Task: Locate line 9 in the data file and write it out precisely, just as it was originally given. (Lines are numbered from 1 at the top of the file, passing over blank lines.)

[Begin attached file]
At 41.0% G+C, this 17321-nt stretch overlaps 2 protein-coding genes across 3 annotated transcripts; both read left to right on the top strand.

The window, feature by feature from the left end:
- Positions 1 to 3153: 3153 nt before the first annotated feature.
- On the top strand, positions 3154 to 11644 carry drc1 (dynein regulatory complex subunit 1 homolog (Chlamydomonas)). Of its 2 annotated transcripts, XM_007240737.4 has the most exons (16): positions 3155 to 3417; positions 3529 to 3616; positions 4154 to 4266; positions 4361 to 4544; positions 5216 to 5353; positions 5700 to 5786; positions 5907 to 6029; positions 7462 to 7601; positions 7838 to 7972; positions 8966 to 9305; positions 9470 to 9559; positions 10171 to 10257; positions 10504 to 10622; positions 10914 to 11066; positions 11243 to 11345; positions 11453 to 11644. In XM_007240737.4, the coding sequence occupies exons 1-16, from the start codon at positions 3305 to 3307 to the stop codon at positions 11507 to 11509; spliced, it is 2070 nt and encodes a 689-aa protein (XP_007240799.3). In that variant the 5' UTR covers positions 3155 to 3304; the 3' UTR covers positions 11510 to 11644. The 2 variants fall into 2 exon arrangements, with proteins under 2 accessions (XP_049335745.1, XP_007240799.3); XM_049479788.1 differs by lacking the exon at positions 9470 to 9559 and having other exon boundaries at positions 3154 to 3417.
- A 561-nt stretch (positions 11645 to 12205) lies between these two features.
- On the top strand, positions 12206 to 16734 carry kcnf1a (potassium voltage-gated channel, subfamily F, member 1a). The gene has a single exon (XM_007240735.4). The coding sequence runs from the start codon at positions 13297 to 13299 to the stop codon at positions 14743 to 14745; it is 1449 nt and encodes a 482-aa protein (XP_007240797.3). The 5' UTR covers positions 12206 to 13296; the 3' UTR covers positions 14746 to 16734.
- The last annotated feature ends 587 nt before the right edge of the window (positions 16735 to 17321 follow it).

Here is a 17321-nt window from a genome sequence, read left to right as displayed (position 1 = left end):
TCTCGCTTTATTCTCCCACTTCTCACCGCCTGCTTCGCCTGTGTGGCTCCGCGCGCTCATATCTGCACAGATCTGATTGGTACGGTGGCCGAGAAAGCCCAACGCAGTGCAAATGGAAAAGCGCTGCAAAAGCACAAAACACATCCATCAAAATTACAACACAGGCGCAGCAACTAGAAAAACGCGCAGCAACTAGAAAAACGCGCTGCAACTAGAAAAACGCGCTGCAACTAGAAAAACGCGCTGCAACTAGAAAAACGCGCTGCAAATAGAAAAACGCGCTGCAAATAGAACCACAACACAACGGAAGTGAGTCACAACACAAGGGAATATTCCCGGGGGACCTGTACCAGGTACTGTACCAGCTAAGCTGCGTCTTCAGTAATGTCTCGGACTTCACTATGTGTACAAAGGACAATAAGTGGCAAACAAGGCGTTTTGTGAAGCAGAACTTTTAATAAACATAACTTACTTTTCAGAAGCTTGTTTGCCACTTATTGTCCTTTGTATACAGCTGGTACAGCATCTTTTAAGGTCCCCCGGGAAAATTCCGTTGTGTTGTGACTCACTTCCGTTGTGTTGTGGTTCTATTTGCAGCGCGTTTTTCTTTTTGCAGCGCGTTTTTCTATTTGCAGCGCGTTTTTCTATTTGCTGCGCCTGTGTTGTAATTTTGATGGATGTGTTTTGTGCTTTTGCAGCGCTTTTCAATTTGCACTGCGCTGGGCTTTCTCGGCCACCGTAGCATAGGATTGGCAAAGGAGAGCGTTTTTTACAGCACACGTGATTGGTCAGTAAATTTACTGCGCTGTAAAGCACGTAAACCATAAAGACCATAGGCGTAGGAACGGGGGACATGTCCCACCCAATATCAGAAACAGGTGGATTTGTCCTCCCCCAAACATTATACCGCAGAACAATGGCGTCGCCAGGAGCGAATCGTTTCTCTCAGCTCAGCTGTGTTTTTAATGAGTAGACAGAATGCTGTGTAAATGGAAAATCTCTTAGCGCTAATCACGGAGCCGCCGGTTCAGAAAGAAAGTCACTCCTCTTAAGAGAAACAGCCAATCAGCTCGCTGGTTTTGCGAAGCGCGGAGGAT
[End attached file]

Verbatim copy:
TCTCGCTTTATTCTCCCACTTCTCACCGCCTGCTTCGCCTGTGTGGCTCCGCGCGCTCATATCTGCACAGATCTGATTGGTACGGTGGCCGAGAAAGCCCAACGCAGTGCAAATGGAAAAGCGCTGCAAAAGCACAAAACACATCCATCAAAATTACAACACAGGCGCAGCAACTAGAAAAACGCGCAGCAACTAGAAAAACGCGCTGCAACTAGAAAAACGCGCTGCAACTAGAAAAACGCGCTGCAACTAGAAAAACGCGCTGCAAATAGAAAAACGCGCTGCAAATAGAACCACAACACAACGGAAGTGAGTCACAACACAAGGGAATATTCCCGGGGGACCTGTACCAGGTACTGTACCAGCTAAGCTGCGTCTTCAGTAATGTCTCGGACTTCACTATGTGTACAAAGGACAATAAGTGGCAAACAAGGCGTTTTGTGAAGCAGAACTTTTAATAAACATAACTTACTTTTCAGAAGCTTGTTTGCCACTTATTGTCCTTTGTATACAGCTGGTACAGCATCTTTTAAGGTCCCCCGGGAAAATTCCGTTGTGTTGTGACTCACTTCCGTTGTGTTGTGGTTCTATTTGCAGCGCGTTTTTCTTTTTGCAGCGCGTTTTTCTATTTGCAGCGCGTTTTTCTATTTGCTGCGCCTGTGTTGTAATTTTGATGGATGTGTTTTGTGCTTTTGCAGCGCTTTTCAATTTGCACTGCGCTGGGCTTTCTCGGCCACCGTAGCATAGGATTGGCAAAGGAGAGCGTTTTTTACAGCACACGTGATTGGTCAGTAAATTTACTGCGCTGTAAAGCACGTAAACCATAAAGACCATAGGCGTAGGAACGGGGGACATGTCCCACCCAATATCAGAAACAGGTGGATTTGTCCTCCCCCAAACATTATACCGCAGAACAATGGCGTCGCCAGGAGCGAATCGTTTCTCTCAGCTCAGCTGTGTTTTTAATGAGTAGACAGAATGCTGTGTAAATGGAAAATCTCTTAGCGCTAATCACGGAGCCGCCGGTTCAGAAAGAAAGTCACTCCTCTTAAGAGAAACAGCCAATCAGCTCGCTGGTTTTGCGAAGCGCGGAGGAT